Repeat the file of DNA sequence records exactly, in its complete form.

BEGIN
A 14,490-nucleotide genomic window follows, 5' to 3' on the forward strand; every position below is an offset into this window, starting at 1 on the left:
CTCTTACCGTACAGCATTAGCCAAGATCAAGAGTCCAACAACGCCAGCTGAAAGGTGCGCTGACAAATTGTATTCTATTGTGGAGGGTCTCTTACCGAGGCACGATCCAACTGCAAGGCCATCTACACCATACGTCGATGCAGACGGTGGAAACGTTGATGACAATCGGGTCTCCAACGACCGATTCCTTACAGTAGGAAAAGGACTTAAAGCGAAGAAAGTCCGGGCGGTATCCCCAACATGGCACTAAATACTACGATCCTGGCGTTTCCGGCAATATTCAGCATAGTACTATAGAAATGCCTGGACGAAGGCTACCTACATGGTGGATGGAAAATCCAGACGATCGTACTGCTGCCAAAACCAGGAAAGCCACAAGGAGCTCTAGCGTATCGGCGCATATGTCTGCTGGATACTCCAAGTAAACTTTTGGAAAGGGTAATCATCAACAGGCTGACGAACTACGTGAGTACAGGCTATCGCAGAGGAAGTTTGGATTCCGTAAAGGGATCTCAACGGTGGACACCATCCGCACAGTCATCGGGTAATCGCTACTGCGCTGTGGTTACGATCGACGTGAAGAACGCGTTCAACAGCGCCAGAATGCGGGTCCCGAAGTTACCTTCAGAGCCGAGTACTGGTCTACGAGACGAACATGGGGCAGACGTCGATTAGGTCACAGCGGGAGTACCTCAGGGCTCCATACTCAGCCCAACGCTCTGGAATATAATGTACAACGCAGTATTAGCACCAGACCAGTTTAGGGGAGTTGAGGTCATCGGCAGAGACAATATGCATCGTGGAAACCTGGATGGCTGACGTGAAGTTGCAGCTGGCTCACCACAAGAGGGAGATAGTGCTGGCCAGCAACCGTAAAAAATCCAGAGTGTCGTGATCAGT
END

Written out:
A 14,490-nucleotide genomic window follows, 5' to 3' on the forward strand; every position below is an offset into this window, starting at 1 on the left:
CTCTTACCGTACAGCATTAGCCAAGATCAAGAGTCCAACAACGCCAGCTGAAAGGTGCGCTGACAAATTGTATTCTATTGTGGAGGGTCTCTTACCGAGGCACGATCCAACTGCAAGGCCATCTACACCATACGTCGATGCAGACGGTGGAAACGTTGATGACAATCGGGTCTCCAACGACCGATTCCTTACAGTAGGAAAAGGACTTAAAGCGAAGAAAGTCCGGGCGGTATCCCCAACATGGCACTAAATACTACGATCCTGGCGTTTCCGGCAATATTCAGCATAGTACTATAGAAATGCCTGGACGAAGGCTACCTACATGGTGGATGGAAAATCCAGACGATCGTACTGCTGCCAAAACCAGGAAAGCCACAAGGAGCTCTAGCGTATCGGCGCATATGTCTGCTGGATACTCCAAGTAAACTTTTGGAAAGGGTAATCATCAACAGGCTGACGAACTACGTGAGTACAGGCTATCGCAGAGGAAGTTTGGATTCCGTAAAGGGATCTCAACGGTGGACACCATCCGCACAGTCATCGGGTAATCGCTACTGCGCTGTGGTTACGATCGACGTGAAGAACGCGTTCAACAGCGCCAGAATGCGGGTCCCGAAGTTACCTTCAGAGCCGAGTACTGGTCTACGAGACGAACATGGGGCAGACGTCGATTAGGTCACAGCGGGAGTACCTCAGGGCTCCATACTCAGCCCAACGCTCTGGAATATAATGTACAACGCAGTATTAGCACCAGACCAGTTTAGGGGAGTTGAGGTCATCGGCAGAGACAATATGCATCGTGGAAACCTGGATGGCTGACGTGAAGTTGCAGCTGGCTCACCACAAGAGGGAGATAGTGCTGGCCAGCAACCGTAAAAAATCCAGAGTGTCGTGATCAGT